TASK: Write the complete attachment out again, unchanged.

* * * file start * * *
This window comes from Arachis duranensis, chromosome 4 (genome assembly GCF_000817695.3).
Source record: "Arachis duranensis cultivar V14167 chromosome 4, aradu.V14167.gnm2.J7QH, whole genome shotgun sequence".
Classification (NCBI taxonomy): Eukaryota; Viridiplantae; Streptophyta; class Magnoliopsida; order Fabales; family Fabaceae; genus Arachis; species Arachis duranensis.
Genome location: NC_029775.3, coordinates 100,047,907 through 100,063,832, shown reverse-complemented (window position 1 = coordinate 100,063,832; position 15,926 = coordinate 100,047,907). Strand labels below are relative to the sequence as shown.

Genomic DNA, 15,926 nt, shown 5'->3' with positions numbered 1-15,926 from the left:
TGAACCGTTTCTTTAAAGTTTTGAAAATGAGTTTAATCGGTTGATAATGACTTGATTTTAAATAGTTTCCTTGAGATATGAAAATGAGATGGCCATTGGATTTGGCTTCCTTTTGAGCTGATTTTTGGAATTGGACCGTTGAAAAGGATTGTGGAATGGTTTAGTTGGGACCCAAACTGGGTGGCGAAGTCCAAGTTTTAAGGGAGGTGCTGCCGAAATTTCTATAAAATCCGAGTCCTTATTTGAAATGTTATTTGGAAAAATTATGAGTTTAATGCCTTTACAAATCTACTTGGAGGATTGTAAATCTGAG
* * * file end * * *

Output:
This window comes from Arachis duranensis, chromosome 4 (genome assembly GCF_000817695.3).
Source record: "Arachis duranensis cultivar V14167 chromosome 4, aradu.V14167.gnm2.J7QH, whole genome shotgun sequence".
Classification (NCBI taxonomy): Eukaryota; Viridiplantae; Streptophyta; class Magnoliopsida; order Fabales; family Fabaceae; genus Arachis; species Arachis duranensis.
Genome location: NC_029775.3, coordinates 100,047,907 through 100,063,832, shown reverse-complemented (window position 1 = coordinate 100,063,832; position 15,926 = coordinate 100,047,907). Strand labels below are relative to the sequence as shown.

Genomic DNA, 15,926 nt, shown 5'->3' with positions numbered 1-15,926 from the left:
TGAACCGTTTCTTTAAAGTTTTGAAAATGAGTTTAATCGGTTGATAATGACTTGATTTTAAATAGTTTCCTTGAGATATGAAAATGAGATGGCCATTGGATTTGGCTTCCTTTTGAGCTGATTTTTGGAATTGGACCGTTGAAAAGGATTGTGGAATGGTTTAGTTGGGACCCAAACTGGGTGGCGAAGTCCAAGTTTTAAGGGAGGTGCTGCCGAAATTTCTATAAAATCCGAGTCCTTATTTGAAATGTTATTTGGAAAAATTATGAGTTTAATGCCTTTACAAATCTACTTGGAGGATTGTAAATCTGAG